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In defense of Assassin's Creed III in front of his remaster



An Assassin's Creed III remaster comes with Assassin's Creed: Odyssey. This feature features many fans that increase their eyebrows. Despite selling over 7 million copies, Assassin's Creed III has a reputation as one of the franchise's weaker deductions. But Assassin's Creed III is connected with me, and this upcoming reader has forced me to defend the 2012 open-world game.

Despite its name, Assassin's Creed III is the fifth installment in the franchise. The first came out in 2007 and focused on the Third Crusade. Assassin's Creed II and its successors (Brotherhood and Revelations) took place during the Italian Renaissance. Assassin's Creed III went to the American Revolution.

That's a big reason I like the game. The American Revolution is my favorite era in history. I read Founding Brothers: The Revolutionary Generation by historian Joseph Ellis. It focuses on pivotal moments, such as Aaron Burr-Alexander Hamilton duel and President George Washington farewell address. I'm listening to a podcast called The Thomas Jefferson Hour, as the humanities teach Clay S. Jenkinson's driving. He is also a historic actor and will pick up Jefferson's personality and portray the founder while discussing the events of his time and trying to give his perspective on our time.

As an American, I have a hereditary interest in the founding of the country. But the characters that dominated this epoch ̵

1; Washington, Jefferson, Adams, Hamilton, and more – have rich, strong personalities. And the events of their time, a war for independence to the greatest power in the world and then the attempt to start a democratic government, drove them to greatness.

I just like all the fancy jackets.

Another Setting

When Assassin's Creed II made it clear that the series was going to explore more epochs in history, fans began to preach their dream set. Some want to say Feudal Japan (they are still waiting), others wished the ancient Egypt (last year's Assassin's Creed: Origins made this wish a reality). I had the American Revolution on top of my list. I was ecstatic when Ubisoft chose it as the Assassin Creed III setting.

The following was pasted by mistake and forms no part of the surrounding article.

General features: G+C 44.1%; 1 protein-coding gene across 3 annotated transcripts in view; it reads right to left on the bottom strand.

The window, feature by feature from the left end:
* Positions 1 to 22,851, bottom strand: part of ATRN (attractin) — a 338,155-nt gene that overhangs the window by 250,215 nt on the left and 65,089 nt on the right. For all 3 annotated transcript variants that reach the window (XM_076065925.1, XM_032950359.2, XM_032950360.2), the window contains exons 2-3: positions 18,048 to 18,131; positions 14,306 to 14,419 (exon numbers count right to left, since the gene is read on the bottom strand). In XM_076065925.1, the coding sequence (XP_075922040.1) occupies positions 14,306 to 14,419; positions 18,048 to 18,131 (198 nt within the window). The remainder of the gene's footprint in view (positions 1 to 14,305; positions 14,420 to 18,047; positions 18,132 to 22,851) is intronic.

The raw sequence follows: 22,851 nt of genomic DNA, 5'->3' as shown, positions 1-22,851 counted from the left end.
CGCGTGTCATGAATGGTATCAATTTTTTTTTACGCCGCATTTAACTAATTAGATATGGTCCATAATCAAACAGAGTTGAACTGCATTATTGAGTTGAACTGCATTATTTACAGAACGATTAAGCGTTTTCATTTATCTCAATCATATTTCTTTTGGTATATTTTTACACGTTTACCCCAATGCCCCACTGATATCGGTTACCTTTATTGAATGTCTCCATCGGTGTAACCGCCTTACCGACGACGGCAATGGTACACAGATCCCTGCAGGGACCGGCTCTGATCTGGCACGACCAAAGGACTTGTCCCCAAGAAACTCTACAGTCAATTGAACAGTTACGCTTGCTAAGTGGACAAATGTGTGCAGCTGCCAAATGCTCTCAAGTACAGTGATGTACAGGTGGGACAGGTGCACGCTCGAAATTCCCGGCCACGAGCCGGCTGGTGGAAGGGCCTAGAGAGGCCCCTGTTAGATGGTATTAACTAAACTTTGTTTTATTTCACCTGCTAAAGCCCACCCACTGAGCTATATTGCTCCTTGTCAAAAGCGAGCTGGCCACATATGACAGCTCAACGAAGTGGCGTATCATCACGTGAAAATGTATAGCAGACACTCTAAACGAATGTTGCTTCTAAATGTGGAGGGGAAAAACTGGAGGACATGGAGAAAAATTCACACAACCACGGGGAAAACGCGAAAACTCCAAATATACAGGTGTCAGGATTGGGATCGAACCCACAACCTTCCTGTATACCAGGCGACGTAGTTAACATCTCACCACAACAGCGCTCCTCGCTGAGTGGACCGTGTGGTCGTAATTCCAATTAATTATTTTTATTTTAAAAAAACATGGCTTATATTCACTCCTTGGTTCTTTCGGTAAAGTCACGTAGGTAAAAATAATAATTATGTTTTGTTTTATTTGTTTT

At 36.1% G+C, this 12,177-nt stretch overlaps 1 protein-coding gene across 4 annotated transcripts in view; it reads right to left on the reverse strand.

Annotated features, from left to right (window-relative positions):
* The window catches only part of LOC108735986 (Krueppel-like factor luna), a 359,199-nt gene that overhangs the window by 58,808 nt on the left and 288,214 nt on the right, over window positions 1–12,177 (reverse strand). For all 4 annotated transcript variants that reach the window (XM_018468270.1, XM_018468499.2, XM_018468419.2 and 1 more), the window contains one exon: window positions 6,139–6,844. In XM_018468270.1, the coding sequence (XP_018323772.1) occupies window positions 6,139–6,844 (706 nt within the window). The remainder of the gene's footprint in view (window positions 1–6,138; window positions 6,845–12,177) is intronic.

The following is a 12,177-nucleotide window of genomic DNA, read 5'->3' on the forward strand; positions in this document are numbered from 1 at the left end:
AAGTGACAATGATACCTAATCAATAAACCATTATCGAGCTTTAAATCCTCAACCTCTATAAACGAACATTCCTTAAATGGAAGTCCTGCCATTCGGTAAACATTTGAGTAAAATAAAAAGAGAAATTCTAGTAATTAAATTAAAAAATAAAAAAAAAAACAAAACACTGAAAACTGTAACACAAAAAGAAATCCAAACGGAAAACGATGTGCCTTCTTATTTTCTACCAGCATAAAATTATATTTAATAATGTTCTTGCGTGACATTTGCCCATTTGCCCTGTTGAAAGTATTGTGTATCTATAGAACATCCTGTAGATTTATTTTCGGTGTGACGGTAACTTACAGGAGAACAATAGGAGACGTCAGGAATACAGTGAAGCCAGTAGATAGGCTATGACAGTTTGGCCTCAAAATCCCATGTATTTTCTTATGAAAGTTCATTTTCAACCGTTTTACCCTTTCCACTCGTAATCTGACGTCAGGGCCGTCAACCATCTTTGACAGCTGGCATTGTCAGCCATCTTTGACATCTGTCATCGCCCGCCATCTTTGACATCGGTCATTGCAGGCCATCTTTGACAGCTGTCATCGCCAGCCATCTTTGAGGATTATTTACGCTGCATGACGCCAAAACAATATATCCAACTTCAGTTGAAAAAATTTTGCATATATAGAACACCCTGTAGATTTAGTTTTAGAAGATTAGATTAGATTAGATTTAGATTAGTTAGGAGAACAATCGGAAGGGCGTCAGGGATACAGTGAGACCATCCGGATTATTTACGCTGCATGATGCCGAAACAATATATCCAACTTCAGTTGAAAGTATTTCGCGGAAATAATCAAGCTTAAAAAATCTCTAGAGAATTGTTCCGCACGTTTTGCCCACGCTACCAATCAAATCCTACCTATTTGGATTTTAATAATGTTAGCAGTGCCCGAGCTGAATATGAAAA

Beyond the setting, Assassin's Creed III is an ambitious game. The revolutionary series's combat and traverse mechanics and added new features, such as hunting, marine combat and the development of a hometown.

This amount of features would be a criticism with many who felt Assassin's Creed III stretched itself too thin. The previous games, Brotherhood and Revelations, focused on a single city. Assassin's Creed III had several cities, a wilderness separating them and the farm. Along with all the new features it's a big game. But nothing stands out as a successful success. As Kotaku's Kirk Hamilton put it at that time, "nothing really works so well."

I can easily understand where he is from. Assassin's Creed II stood out thanks to Ezio's similar character. Brotherhood had its successful focus on a single world city. Assassin's Creed IV: Black Flag ruled the course to mark naval battle. When you think about these games, think about these features. For Assassin's Creed III, it's an ambitious hodgepodge with many ideas.

Over: Moments like this, Assassin's Creed III is worth playing.

Breaking ground and making a home

None of its features stand out as breakout successes, but some of them are special. Many players love Assassin's Creed IV: Black Flag and its shipfight. You will often find fans and critics of the series rank Black Flag as one of the best entries in the franchise. Ubisoft makes the design of its own game, Skull & Bones. Do not forget: The sea fight began with Assassin's Creed III. The team managed to create this intuitive system while working on a giant open-world game. That is impressive.

I also love the farm. Assassin's Creed games usually focus on big cities, but Assassin's Creed III has players who live in and develop a small town. You recruit people to live there, giving you access to new stores and items. Homestead hosts history segments that focus on society. Compared to the "threatening end of the world" the feeling of most of the Assassin's Creed story, these warmer moments are a big change as the heart grows.

Assassin's Creed III's long start also receives criticism. I can not contest the length. It takes a few hours before you enter the meat in the game. You do not even start as the main character. Instead, you play as his father and investigate why and how he left England for the colonies. You follow him when he sets up a Templar order in America. I know it's slow. But it does a good job to set up the game. It also gives us a sympathetic look at grades that later become crooks.

So if you've never played Assassin's Creed III and already think about jumping over the remaster because you've only heard bad things, you'll need to rethink. It's not the most focused story in the series, but Assassin's Creed III's ambitions gave many great ideas.

And if you are a fan of Revolutionary America like me, you really do not have many other alternatives if you want to play a game in time.


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